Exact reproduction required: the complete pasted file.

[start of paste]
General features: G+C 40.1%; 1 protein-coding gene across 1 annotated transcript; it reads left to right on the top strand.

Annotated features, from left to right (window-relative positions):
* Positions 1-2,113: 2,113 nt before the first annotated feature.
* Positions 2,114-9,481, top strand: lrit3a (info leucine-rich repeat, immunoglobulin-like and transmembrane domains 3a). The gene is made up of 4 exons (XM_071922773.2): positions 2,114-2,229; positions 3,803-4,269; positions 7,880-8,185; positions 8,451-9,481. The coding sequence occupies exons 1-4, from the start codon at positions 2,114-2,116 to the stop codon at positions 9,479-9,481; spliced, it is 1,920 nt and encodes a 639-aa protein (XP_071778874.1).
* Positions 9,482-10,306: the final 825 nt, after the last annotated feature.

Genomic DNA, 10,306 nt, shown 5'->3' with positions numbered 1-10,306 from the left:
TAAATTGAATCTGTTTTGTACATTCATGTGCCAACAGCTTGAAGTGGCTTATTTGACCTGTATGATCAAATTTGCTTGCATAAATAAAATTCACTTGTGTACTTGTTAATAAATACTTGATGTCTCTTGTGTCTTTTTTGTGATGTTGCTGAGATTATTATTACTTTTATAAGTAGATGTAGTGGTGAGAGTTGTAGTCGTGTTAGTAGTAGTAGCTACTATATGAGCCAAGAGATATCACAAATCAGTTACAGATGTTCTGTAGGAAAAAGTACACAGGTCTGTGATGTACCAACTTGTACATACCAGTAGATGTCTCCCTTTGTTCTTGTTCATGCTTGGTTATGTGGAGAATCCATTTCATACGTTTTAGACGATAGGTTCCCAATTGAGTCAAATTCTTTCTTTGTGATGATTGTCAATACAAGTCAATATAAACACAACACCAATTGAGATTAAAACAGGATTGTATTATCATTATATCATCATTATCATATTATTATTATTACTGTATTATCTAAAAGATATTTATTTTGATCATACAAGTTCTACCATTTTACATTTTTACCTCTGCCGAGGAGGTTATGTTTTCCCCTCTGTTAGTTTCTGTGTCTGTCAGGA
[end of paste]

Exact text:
General features: G+C 40.1%; 1 protein-coding gene across 1 annotated transcript; it reads left to right on the top strand.

Annotated features, from left to right (window-relative positions):
* Positions 1-2,113: 2,113 nt before the first annotated feature.
* Positions 2,114-9,481, top strand: lrit3a (info leucine-rich repeat, immunoglobulin-like and transmembrane domains 3a). The gene is made up of 4 exons (XM_071922773.2): positions 2,114-2,229; positions 3,803-4,269; positions 7,880-8,185; positions 8,451-9,481. The coding sequence occupies exons 1-4, from the start codon at positions 2,114-2,116 to the stop codon at positions 9,479-9,481; spliced, it is 1,920 nt and encodes a 639-aa protein (XP_071778874.1).
* Positions 9,482-10,306: the final 825 nt, after the last annotated feature.

Genomic DNA, 10,306 nt, shown 5'->3' with positions numbered 1-10,306 from the left:
TAAATTGAATCTGTTTTGTACATTCATGTGCCAACAGCTTGAAGTGGCTTATTTGACCTGTATGATCAAATTTGCTTGCATAAATAAAATTCACTTGTGTACTTGTTAATAAATACTTGATGTCTCTTGTGTCTTTTTTGTGATGTTGCTGAGATTATTATTACTTTTATAAGTAGATGTAGTGGTGAGAGTTGTAGTCGTGTTAGTAGTAGTAGCTACTATATGAGCCAAGAGATATCACAAATCAGTTACAGATGTTCTGTAGGAAAAAGTACACAGGTCTGTGATGTACCAACTTGTACATACCAGTAGATGTCTCCCTTTGTTCTTGTTCATGCTTGGTTATGTGGAGAATCCATTTCATACGTTTTAGACGATAGGTTCCCAATTGAGTCAAATTCTTTCTTTGTGATGATTGTCAATACAAGTCAATATAAACACAACACCAATTGAGATTAAAACAGGATTGTATTATCATTATATCATCATTATCATATTATTATTATTACTGTATTATCTAAAAGATATTTATTTTGATCATACAAGTTCTACCATTTTACATTTTTACCTCTGCCGAGGAGGTTATGTTTTCCCCTCTGTTAGTTTCTGTGTCTGTCAGGA